Stochastic Herding by Institutional Investment Managers
This paper demonstrates that the behavior of institutional investors around the downturn of the U.S. equity markets in 2007 is consistent with stochastic herding in attempts to time the market. We consider a model of large number of institutional investment managers who simultaneously decide whether to remain invested in an assets or liquidate their positions. Each fund manager receives imperfect information about the market’s ability to supply liquidity and chooses whether or not to sell the security based on her private information as well as the actions of others. Due to feedback effects the equilibrium is stochastic and the “aggregate action” is characterized by a power-law probability distribution with exponential truncation predicting occasional “explosive” sell-out events. We examine highly disaggregated institutional ownership data of publicly traded stocks to find that stochastic herding explains the underlying data generating mechanism. Furthermore, consistent with market-timing considerations, the distribution parameter measuring the degree of herding rises sharply immediately prior the sell-out phase. The sell-out phase is consistent with the transition from subcritical to supercritical phase, whereby the system swings sharply to a new equilibrium. Specifically, exponential truncation vanishes as the distribution of fund manager actions becomes centered around the same action – all sell.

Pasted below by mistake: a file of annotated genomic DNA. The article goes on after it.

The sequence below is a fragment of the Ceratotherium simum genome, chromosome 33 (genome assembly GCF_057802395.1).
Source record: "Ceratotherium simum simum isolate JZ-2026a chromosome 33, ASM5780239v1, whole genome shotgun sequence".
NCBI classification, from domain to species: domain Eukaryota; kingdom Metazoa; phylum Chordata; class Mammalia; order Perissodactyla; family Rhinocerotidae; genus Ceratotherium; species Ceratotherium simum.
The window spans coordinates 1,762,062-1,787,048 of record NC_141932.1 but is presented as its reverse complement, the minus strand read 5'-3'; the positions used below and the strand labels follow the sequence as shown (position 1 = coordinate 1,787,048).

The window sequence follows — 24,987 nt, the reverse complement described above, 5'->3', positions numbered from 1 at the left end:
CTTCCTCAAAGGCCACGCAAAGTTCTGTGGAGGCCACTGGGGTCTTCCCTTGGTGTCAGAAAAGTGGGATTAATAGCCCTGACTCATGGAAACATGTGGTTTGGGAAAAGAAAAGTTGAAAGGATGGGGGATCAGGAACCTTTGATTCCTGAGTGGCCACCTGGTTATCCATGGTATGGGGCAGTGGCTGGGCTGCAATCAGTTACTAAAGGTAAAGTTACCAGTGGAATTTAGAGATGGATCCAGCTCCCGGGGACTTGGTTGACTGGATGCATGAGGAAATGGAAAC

Many apparent violations of the efficient market hypothesis, such as bubbles, crashes and “fat tails” in the distribution of returns have been attributed to the tendency of investors to herd. Particularly, in a situation where traders may have private information related to the payoff of a financial assets their individual actions may trigger a cascade of similar actions by other traders. While the mechanism of a chain reaction through information revelation can potentially explain a number of stylized facts in finance, such behavior remains notoriously difficult to identify empirically. This is partly because many theoretical underpinnings of herding, such as informational asymmetry, are unobservable and partly because the complex agent-based models of herding do not yield closedform solutions to be used for direct econometric tests.